Employers Misclassify Employees to Avoid Paying Overtime
The National Bureau of Economic Research (NBER) recently conducted a study of managerial title usage in firms across the nation. The researchers uncovered evidence that some organizations have been taking advantage of provisions of the Fair Labor Standards Act to essentially skirt paying overtime wages. The companies have been misclassifying employees as "managers" or assigning them managerial titles so that these individuals will be exempt from getting overtime.
The team noted that misclassification was particularly prevalent in companies facing financial constraints. And while it might help organizations stay within their budgets, it adversely impacts employees. The practice resulted in approximately $4 billion in lost overtime wages per year.
Misclassifying Employees Is a Violation
The researchers review job descriptions posted nationwide over an eight-year period. According to their findings, many firms attempt to cut labor expenses by misclassifying employees and giving them incorrect job titles to inflate their wages without actually providing them with higher-level responsibilities.
Employers use the tactic to save money at the expense of workers. It is a common violation of labor regulations.
The Impact on Employees
When employers misclassify workers' titles, the employees take a substantial hit to their paychecks. According to the research, workers given managerial titles (even when not performing managerial duties) might earn an average of 13.5% less than those correctly classified as non-exempt.
Even though the employee's title designates them as exempt, without scrutiny of their actual duties, it's possible the employee is not truly exempt from receiving overtime wages. They should be entitled to pay for their extra hours worked.
Unfortunately for employees, the misclassification practice seems unchecked. It is hard to monitor because the worker must recognize that they have a title without the duties and bring the violation to light. One researcher told Law360, that workers might be unaware that the overtime exemption applies based on the tasks performed, not on the person's title.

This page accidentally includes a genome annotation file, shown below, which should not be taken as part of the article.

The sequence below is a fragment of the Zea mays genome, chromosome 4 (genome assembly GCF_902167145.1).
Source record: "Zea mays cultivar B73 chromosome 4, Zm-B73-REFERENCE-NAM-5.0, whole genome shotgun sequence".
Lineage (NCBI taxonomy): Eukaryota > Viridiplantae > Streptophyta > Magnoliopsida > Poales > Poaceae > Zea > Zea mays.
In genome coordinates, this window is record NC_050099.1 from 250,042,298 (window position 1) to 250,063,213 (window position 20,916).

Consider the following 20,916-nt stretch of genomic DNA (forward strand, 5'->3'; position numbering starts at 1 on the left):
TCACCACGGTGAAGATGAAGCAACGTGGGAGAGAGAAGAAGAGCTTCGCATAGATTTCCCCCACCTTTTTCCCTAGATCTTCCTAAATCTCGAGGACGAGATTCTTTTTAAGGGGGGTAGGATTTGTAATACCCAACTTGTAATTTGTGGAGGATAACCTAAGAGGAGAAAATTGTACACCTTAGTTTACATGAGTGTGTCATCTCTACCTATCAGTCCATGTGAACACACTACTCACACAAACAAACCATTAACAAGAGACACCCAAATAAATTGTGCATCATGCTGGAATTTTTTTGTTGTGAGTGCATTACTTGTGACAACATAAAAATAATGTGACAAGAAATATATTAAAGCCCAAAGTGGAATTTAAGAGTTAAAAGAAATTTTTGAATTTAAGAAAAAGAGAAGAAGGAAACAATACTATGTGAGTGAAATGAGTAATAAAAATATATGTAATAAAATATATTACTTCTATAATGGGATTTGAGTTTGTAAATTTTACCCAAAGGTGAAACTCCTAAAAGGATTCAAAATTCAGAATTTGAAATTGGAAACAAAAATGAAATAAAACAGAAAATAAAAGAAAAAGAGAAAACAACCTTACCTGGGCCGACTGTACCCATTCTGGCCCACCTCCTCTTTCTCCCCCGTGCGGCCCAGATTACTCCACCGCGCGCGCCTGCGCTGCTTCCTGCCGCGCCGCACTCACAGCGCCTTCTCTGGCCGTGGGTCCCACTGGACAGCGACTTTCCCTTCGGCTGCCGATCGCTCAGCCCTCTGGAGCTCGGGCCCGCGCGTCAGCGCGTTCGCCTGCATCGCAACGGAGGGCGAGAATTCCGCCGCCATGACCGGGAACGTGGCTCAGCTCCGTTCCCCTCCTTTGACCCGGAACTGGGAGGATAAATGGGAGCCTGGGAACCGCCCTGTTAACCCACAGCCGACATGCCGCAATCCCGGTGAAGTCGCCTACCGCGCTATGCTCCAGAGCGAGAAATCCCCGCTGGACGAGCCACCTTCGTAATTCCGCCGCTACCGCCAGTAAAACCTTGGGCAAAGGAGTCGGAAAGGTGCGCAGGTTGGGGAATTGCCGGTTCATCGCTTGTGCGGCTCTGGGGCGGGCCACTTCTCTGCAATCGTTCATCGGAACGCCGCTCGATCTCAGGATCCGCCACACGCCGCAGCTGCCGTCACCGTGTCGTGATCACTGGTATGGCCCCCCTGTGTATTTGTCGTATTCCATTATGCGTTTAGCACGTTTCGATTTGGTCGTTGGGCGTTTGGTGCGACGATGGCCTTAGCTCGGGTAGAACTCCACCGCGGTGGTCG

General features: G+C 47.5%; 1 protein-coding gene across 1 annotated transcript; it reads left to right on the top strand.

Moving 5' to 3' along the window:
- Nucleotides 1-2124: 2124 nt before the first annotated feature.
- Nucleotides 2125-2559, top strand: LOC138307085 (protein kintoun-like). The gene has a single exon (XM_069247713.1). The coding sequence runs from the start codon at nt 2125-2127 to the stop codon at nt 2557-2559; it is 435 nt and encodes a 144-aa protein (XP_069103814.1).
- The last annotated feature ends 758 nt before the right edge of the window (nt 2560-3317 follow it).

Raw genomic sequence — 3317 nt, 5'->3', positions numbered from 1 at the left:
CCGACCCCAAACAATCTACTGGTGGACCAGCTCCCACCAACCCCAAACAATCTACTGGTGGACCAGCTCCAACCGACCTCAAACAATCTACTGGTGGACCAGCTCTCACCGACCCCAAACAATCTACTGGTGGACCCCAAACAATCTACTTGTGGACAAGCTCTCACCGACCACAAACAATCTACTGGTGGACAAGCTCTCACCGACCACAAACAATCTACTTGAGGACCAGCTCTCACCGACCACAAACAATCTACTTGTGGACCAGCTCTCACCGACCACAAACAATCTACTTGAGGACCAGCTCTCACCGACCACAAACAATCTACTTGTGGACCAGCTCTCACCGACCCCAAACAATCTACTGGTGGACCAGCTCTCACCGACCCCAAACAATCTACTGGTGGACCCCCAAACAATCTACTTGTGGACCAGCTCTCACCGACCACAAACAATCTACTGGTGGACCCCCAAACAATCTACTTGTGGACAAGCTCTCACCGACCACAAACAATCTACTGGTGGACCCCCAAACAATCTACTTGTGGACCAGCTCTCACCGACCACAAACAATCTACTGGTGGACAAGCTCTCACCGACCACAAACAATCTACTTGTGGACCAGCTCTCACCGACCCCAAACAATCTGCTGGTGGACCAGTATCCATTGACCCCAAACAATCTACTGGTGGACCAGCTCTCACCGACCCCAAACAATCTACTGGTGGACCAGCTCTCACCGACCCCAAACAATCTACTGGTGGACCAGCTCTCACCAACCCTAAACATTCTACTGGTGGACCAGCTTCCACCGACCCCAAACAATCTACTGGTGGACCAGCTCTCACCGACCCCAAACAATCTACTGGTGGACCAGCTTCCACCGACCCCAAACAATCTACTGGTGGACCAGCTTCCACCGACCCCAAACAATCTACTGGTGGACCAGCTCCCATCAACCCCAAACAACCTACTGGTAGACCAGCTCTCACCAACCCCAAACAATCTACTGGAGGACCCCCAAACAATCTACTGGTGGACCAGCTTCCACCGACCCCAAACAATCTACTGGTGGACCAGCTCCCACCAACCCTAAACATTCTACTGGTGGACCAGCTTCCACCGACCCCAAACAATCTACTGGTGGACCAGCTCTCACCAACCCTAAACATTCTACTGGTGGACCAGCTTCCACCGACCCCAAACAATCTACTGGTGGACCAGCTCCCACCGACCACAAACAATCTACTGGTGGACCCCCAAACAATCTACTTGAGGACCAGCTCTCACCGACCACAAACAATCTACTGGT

To avoid misclassifying employees as exempt, firms should develop clear job descriptions for the position and review them regularly. Furthermore, they could have employees self-evaluate to identify whether their duties are actually managerial.
The Difficulty of Correcting and Enforcing Violations
If an employee realizes that they have been misclassified and are being cheated out of overtime pay, they can take action to try to correct the issue. However, they are limited in avenues for seeking a settlement.
Most employers have arbitration clauses stating that workers must resolve problems outside the courtroom and that they cannot pursue lawsuits against their employer. Because of this, workers are unable to file collective claims, making it difficult to prove violations. Additionally, attorneys might be hesitant to take on a case for an individual employee because of a lack of profitability.
Arbitration can be beneficial for an employee in terms of getting some remedy. Still, it won't necessarily lead to systematic change because its process remains confidential and employers have no incentive to fix their unlawful practices.
Speak with a Lawyer About Your Case
Wage and hour violations should not be tolerated. Workers should be paid fairly for the work they perform and the hours they perform it. Employers should be held accountable for skirting the laws and "justifying" paying employees less than they deserve.
If you have an employment law case in Chicago, contact Atlas Consumer Law by calling us at (312) 313-1613.